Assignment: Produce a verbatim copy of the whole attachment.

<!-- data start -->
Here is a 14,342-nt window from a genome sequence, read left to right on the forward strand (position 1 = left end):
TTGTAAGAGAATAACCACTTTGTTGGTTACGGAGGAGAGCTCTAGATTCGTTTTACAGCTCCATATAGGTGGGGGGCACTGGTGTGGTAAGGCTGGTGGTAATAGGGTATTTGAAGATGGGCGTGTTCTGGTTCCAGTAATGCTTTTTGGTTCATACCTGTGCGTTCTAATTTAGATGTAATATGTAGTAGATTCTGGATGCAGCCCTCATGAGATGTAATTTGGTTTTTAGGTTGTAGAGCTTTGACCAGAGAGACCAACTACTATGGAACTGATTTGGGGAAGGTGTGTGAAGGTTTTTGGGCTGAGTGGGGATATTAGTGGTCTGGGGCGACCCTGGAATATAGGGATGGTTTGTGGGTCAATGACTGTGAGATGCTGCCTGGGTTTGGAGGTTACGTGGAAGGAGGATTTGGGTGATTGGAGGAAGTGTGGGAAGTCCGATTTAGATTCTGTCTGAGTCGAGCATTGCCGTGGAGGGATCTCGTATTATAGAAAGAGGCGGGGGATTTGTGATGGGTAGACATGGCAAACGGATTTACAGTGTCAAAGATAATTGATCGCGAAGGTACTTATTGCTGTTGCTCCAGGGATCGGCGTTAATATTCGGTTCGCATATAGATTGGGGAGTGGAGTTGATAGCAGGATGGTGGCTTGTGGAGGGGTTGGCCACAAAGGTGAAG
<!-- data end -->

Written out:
Here is a 14,342-nt window from a genome sequence, read left to right on the forward strand (position 1 = left end):
TTGTAAGAGAATAACCACTTTGTTGGTTACGGAGGAGAGCTCTAGATTCGTTTTACAGCTCCATATAGGTGGGGGGCACTGGTGTGGTAAGGCTGGTGGTAATAGGGTATTTGAAGATGGGCGTGTTCTGGTTCCAGTAATGCTTTTTGGTTCATACCTGTGCGTTCTAATTTAGATGTAATATGTAGTAGATTCTGGATGCAGCCCTCATGAGATGTAATTTGGTTTTTAGGTTGTAGAGCTTTGACCAGAGAGACCAACTACTATGGAACTGATTTGGGGAAGGTGTGTGAAGGTTTTTGGGCTGAGTGGGGATATTAGTGGTCTGGGGCGACCCTGGAATATAGGGATGGTTTGTGGGTCAATGACTGTGAGATGCTGCCTGGGTTTGGAGGTTACGTGGAAGGAGGATTTGGGTGATTGGAGGAAGTGTGGGAAGTCCGATTTAGATTCTGTCTGAGTCGAGCATTGCCGTGGAGGGATCTCGTATTATAGAAAGAGGCGGGGGATTTGTGATGGGTAGACATGGCAAACGGATTTACAGTGTCAAAGATAATTGATCGCGAAGGTACTTATTGCTGTTGCTCCAGGGATCGGCGTTAATATTCGGTTCGCATATAGATTGGGGAGTGGAGTTGATAGCAGGATGGTGGCTTGTGGAGGGGTTGGCCACAAAGGTGAAG